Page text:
Clash of tactics

2012-10-20 00:00

AN intriguing showdown between new and old, the buzzing, high tempo style of the Sharks and the grinding, pressure rugby of the Blue Bulls, awaits us in the Currie Cup semi-final at King’s Park this evening.

The Sharks and Bulls are loaded with Springbok team-mates, but in style and tactical approach the two teams are of different eras. The Sharks favour keeping the ball in hand and play a more modern All Black-style of rugby while the Bulls, with a brawny pack backed by the boot of Morné Steyn, follow the more conservative Springbok template for victory by aiming to turn pressure and territory into points.

The Sharks, with a mobile pack and pace in the backline, base their tactical approach on quick possession from the breakdown and playing the ball into space; the Bulls look for set-piece domination as a platform for their strong driving and accurate tactical kicking.

All this talk of contrasting strategy and tactics could, of course, be academic if the forecaster is right and we are again treated to wet-weather streetfight, a close forward encounter settled by the kickers.

The Sharks are hoping for a dry pitch that will allow flyhalf Pat Lambie to bring their lively backs, JP Pietersen, Lwazi Mvovo, Paul Jordaan and Louis Ludik, into play. But, as captain Keegan Daniel conceded this week, there will be no dodging the torrid forward battle.

“It’s going to be a typical Sharks-Bulls clash, super-physical. At the end of the day, it will be won up front and we know what to expect from a physicality point of view.

“The Bulls do have a strong lineout, two Springbok locks [Juandré Kruger and Flip van der Merwe] up against two of our young guys [Anton Bresler and Jandré Marais],” said Daniel.

“We have to come up with certain plans to try and win clean lineout ball, as well as ways to disrupt them, because traditionally they are a strong driving team.”

The Bulls, of course, have the talents, both at three-quarter and in their backrow, to play a more attacking game. Certainly, scrumhalf Jano Vermaark will keep the Sharks loose forwards honest and they have dangerous runners out wide in the sharp-finishing Bjorn Basson, fellow-wing Akona Ndungane and outside centre JJ Engelbrecht.

The Sharks are aware of the threat.

“The last couple years they have worked on being more expansive,” said Daniel, “and they now have the ability to attack from anywhere if they want to. The set-piece is vital for them and they pride themselves in their kicking game. We need to counter that.”

The home advantage is massive for the Sharks. They have lost just one home Currie Cup game in three seasons and their only defeat in Super Rugby at King’s Park this year was a narrow one to the 2012 champions, the Waikato-based Chiefs. The Sharks have had eight successive wins over the Bulls in Durban since 2006.

But Sharks coach John Plumtree has told his players not to believe their King’s Park advantage will ensure an easy ride.

“That home record is all in the past. We will lose at home at some point and I’m hoping it is not this weekend or next.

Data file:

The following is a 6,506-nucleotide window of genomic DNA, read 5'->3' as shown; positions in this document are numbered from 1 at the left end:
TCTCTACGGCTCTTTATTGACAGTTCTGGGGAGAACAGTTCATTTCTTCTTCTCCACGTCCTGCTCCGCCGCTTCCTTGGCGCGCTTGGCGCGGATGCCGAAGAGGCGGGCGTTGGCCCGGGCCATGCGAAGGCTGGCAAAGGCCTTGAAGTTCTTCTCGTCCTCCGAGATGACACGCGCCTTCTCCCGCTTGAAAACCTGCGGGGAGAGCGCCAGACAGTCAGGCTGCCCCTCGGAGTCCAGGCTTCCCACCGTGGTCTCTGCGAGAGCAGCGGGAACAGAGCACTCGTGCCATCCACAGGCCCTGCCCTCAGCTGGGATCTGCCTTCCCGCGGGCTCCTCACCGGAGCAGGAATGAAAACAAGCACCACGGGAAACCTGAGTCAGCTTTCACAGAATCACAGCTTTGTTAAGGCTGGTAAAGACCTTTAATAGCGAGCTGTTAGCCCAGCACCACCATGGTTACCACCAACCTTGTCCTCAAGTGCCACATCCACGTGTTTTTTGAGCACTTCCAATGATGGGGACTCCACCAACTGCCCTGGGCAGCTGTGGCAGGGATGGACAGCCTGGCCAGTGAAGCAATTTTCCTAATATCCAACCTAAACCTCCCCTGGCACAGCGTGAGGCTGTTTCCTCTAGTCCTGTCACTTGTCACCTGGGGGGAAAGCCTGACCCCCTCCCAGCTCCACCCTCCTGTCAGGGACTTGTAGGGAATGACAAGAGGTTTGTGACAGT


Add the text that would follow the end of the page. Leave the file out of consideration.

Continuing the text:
“We know what we’re coming up against, a very hungry Bulls side looking to prove a point.”

The Sharks will draw strength from their superior defensive record in the Currie Cup, as they have conceded just 18 tries (in 10 games) to the Bulls’ 31.

But obviously Bulls flyhalf Morné Steyn, who was back in the kicking groove last Saturday, is a major threat and he could have a key ally in referee Mark Lawrence, who has on occasions this year hammered the Sharks at the breakdown.

The edge that the Sharks enjoy in playing at home could be off-set by another rainy evening, which will not only reduce the Sharks’ crowd support, but will also favour the abrasive Bulls’ forward game, and the kicking of flyhalf Steyn, rather than the free-flowing attacking style of Plumtree’s men.

But Sharks supporters are hoping that Lambie, in helping his team to their fourth final in five years, will persuade Bok coach Heyneke Meyer that he is the next Test flyhalf … and that creativity can complement the boot in winning big games.


Sharks – 15 Louis Ludik, 14 JP Pietersen, 13 Paul Jordaan, 12 Tim Whitehead, 11 Lwazi Mvovo, 10 Pat Lambie, 9 Cobus Reinach, 8 Keegan Daniel (c), 7 Jean Deysel, 6 Marcell Coetzee, 5 Anton Bresler, 4 Jandré Marais, 3 Jannie du Plessis, 2 Kyle Cooper, 1 Dale Chadwick.

Replacements: 16 Craig Burden, 17 Tendai Mtawarira, 18 Wiehahn Herbst, 19 Steven Sykes/Peet Marais, 20 Willem Alberts, 21 Charl McLeod, 22 Meyer Bosman.

Blue Bulls – 15 Zane Kirchner, 14 Akona Ndungane, 13 JJ Engelbrecht, 12 Francois Venter, 11 Bjorn Basson, 10 Morné Steyn, 9 Jano Vermaak, 8 Arno Botha, 7 Jacques Potgieter, 6 Dewald Potgieter (c), 5 Juandré Kruger, 4 Flip van der Merwe, 3 Werner Kruger, 2 Willie Wepener, 1 Morné Mellett.

Replacements: 16 Chiliboy Ralepelle, 17 Frik Kirsten, 18 Wilhelm Steenkamp, 19 CJ Stander, 20 Francois Hougaard, 21 Louis Fouché, 22 Dean Greyling.

Referee: Mark Lawrence.

Kick-off: 4.30 pm.

Curtain-raiser: Sharks U21 vs WP U21 (semi-final). 2.05 pm

Second semi-final: Lions vs WP, Ellis Park, 7 pm.

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